No one doubts the economic costs of lost jobs and income from Covid-19 will be substantial in the short run. But what can we know about the likely magnitude of those costs?
The virus is clearly highly contagious. Guesses about the proportion of a population likely to be infected if nothing is done range between 20% and 60%. In contrast, the common winter influenza normally affects about 10% of the uninoculated population.
Similarly, there is little clarity about how many of those infected will die. If it is 2%, that’s about 20 times higher than the flu. By comparison, the death rate for those infected by SARS in 2002 was about 10-11% but its spread was contained by standard public health measures.
Even economic modelling of the assumed epidemiological effects are complex.
For instance, contagious viruses tend to cause labour productivity losses from workers taking sick leave or time out to care for family members. Fear of contracting a virus causes people to take defensive actions to self-isolate. Tourism drops away. Attendance in public places, such as restaurants, pubs, cafés and cinemas, also dips, with many leisure activities falling away completely.
Firms lose business, creating anxiety and stress for owners and employees. Companies experience big upward swings in demand for services like acute respiratory care and downward global swings in many other products, not just oil. Disruption to international supply chains also reduces production.
Highly geared companies face bankruptcy as share prices, wealth and confidence all fall. Banks come under pressure to tide over companies and households experiencing financial stress. Public health systems also struggle, which only serves to heighten anxiety about contagion. The public demands politicians ‘do something,’ so leaders are likely to respond with regulations to reduce the risk of a virus entering the country (and better containment if it does) along with monetary and fiscal stimulus to maintain a degree of confidence.
These sorts of effects will differ from country to country according to the quality of their health systems; the strength of their trade and people-flow linkages to the source country (China); the degree to which its businesses and governments are leveraged; and how governments respond.
Taking all these considerations – and more – into account, Australian National University economics Professor Warwick McKibben and Roshen Fernando have developed a model to assess the economy-wide impacts of Covid-19 for seven scenarios for each of six industry sectors in 20 countries and six regions. They published the results on March 2, 2020.
Three of their scenarios presumed the virus spread from China to the other countries. The mildest of them assumed an infection rate in China of 10% with a 2% mortality rate. The most severe of the three had an infection rate of 30% and a mortality rate of 3%. (The middle scenario assumed 20% and 2.5% respectively).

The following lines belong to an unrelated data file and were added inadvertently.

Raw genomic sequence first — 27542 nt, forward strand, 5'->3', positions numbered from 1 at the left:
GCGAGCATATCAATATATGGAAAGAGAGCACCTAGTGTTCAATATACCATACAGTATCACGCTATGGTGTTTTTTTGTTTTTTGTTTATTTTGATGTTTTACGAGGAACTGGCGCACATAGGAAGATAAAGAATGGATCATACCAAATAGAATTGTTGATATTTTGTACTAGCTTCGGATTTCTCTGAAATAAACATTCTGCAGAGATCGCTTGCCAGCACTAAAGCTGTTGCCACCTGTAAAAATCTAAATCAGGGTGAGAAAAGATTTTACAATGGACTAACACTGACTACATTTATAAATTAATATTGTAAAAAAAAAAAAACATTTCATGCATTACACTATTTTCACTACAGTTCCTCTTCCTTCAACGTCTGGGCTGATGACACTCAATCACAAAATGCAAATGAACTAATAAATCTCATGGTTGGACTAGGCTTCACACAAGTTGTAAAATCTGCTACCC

For China, the falls from otherwise expected output and incomes (GDP) in 2020 ranged from 1.6% to 6.2%. For other countries, the impact on expected GDP was higher or lower depending on each county’s unique mix of the above considerations.
In the model’s three general pandemic simulations, roughly half the 20 countries had a tougher time than China, with Japan the hardest hit, followed by Germany. Australia was among the next most adversely affected group given its tourist and trade links.
Unfortunately, New Zealand was not included in the models but would presumably have shown similar proportionate vulnerability to Australia.
The modelled GDP losses for Australia in 2020 from otherwise expected GDP ranged from 2.1% to 7.9% and deaths ranged from 21,000 to 96,000. (At March 16, only five people have died in Australia.) The projected mortality rate for its total population ranged from .09% to 0.4%. By comparison, the projected mortality rate for China in each scenario was over twice as high, presumably because wealthy countries such as Australia have better health systems.
Globally, the modelling projected from 15 million to 68 million deaths across the three scenarios. To put this into perspective, the WHO says the typical global death rate from annual flu is somewhere between 290,000 to 650,000.
Projections are not predictions. Projections merely depict the modelled implications of assumptions. These assumptions may be seriously awry and the modelling full of over-simplifications and errors in assumed values for parameters – for example, people’s hygiene responses. The latest global GDP forecasts from the IMF and the Asian Development Bank are much more optimistic – for now.
New Zealand’s Treasury did conduct some insightful modelling after the SARS scare in a March 2006 policy perspective paper. The Treasury’s simulations assumed a 40% infection rate and a 2% case fatality rate, with 40% absenteeism and an average time off work of three weeks.
Those assumptions postulate a serious pandemic. The simulated lost production and income in the pandemic year were about 5-10% of GDP. Over four years, the cumulative loss jumped to 10-15% of one year’s production. That is a lot. Consider that the central government’s spending on health and education is about 11% of GDP.
The authors added that New Zealand has experienced six incidents in the past 100 years and the ball-park loss in real GDP was 8%, compared to otherwise.
Of course, none of this is grounds for either complacency or panic, both of which would only increase economic costs and cost lives. Healthy people and children appear not to be dangerously affected by Covid-19 but we all have a communal responsibility to do our bit to avoid unwittingly infecting others.